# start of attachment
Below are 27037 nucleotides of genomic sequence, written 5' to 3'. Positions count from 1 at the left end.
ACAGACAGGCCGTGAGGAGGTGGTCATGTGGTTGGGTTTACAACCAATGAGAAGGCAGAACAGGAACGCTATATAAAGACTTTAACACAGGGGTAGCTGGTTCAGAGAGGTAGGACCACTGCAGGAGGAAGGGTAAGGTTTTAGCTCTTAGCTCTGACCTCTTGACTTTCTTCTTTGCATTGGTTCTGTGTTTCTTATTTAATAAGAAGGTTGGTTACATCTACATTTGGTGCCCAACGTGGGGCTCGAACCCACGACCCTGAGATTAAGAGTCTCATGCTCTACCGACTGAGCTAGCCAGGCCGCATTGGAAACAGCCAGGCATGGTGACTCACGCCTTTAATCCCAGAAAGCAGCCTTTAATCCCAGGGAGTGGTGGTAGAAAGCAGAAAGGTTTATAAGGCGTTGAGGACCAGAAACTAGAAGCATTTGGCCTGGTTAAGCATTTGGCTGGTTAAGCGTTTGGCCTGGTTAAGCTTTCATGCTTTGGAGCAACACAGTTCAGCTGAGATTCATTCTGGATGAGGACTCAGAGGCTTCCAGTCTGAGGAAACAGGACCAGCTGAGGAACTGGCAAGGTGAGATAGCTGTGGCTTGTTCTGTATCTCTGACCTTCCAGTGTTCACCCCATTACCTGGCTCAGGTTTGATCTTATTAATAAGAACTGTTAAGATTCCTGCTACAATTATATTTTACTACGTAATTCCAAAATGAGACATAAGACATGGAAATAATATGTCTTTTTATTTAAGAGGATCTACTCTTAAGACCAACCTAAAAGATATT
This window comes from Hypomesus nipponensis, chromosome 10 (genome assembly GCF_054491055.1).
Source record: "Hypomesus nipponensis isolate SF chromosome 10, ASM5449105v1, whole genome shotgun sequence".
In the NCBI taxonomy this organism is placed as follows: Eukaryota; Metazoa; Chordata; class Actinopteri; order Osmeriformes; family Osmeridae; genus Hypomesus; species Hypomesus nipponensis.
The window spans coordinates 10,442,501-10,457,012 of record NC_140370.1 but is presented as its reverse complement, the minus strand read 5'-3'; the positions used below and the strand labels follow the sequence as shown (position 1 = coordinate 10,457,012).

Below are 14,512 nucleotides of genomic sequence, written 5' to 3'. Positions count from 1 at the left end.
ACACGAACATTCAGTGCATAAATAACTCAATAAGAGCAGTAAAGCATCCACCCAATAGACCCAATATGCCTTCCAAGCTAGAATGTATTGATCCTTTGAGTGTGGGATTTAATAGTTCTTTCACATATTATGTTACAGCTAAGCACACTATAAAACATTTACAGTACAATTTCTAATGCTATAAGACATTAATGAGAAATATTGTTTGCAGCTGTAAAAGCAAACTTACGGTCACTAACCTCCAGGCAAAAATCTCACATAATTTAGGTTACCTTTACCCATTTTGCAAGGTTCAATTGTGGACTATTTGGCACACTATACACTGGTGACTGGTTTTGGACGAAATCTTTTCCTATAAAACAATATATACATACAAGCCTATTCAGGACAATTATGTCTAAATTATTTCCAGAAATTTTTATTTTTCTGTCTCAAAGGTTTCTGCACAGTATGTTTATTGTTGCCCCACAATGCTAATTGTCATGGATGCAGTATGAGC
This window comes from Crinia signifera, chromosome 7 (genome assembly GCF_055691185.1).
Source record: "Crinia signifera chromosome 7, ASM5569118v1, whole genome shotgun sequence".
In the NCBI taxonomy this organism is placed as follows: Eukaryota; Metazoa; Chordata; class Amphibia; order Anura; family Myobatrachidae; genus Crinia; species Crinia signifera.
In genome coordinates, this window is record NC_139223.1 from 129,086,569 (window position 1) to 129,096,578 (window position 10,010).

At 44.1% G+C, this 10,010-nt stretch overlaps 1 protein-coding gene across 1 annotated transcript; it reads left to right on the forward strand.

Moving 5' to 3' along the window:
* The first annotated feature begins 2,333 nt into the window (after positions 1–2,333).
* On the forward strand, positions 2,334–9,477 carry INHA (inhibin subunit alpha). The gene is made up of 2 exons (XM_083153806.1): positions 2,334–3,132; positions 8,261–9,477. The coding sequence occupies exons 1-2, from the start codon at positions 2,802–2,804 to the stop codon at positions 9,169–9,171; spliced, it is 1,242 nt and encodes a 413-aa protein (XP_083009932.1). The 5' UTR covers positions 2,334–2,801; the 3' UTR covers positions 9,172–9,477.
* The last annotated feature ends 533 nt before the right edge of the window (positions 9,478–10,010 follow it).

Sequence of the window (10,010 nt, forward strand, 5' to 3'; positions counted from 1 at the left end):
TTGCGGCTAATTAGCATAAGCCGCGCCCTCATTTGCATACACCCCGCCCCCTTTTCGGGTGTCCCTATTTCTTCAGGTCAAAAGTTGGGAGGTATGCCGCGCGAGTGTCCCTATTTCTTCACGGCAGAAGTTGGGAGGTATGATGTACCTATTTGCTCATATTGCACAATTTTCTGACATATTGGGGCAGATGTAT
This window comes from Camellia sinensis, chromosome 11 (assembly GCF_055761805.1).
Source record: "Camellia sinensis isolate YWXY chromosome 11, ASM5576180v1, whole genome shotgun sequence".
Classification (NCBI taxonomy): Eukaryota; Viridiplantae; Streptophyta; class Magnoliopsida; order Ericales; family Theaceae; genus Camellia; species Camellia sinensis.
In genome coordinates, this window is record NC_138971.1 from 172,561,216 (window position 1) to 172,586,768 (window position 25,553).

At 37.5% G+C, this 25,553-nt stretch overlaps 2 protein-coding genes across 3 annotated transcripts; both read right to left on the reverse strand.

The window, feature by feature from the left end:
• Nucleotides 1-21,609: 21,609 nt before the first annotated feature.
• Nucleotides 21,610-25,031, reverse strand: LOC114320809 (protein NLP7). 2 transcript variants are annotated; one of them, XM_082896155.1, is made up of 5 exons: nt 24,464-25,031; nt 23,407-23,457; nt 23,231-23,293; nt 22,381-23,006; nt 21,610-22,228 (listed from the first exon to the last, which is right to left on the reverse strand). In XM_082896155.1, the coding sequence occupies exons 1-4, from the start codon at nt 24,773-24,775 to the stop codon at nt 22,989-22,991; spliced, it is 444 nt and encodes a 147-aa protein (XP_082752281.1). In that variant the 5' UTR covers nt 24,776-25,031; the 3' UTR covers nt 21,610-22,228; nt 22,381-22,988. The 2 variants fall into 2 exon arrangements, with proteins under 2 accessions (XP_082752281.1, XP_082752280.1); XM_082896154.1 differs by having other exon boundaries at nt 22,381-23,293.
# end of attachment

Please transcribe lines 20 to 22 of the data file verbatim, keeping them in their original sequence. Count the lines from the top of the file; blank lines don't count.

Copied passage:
This window comes from Camellia sinensis, chromosome 11 (assembly GCF_055761805.1).
Source record: "Camellia sinensis isolate YWXY chromosome 11, ASM5576180v1, whole genome shotgun sequence".
Classification (NCBI taxonomy): Eukaryota; Viridiplantae; Streptophyta; class Magnoliopsida; order Ericales; family Theaceae; genus Camellia; species Camellia sinensis.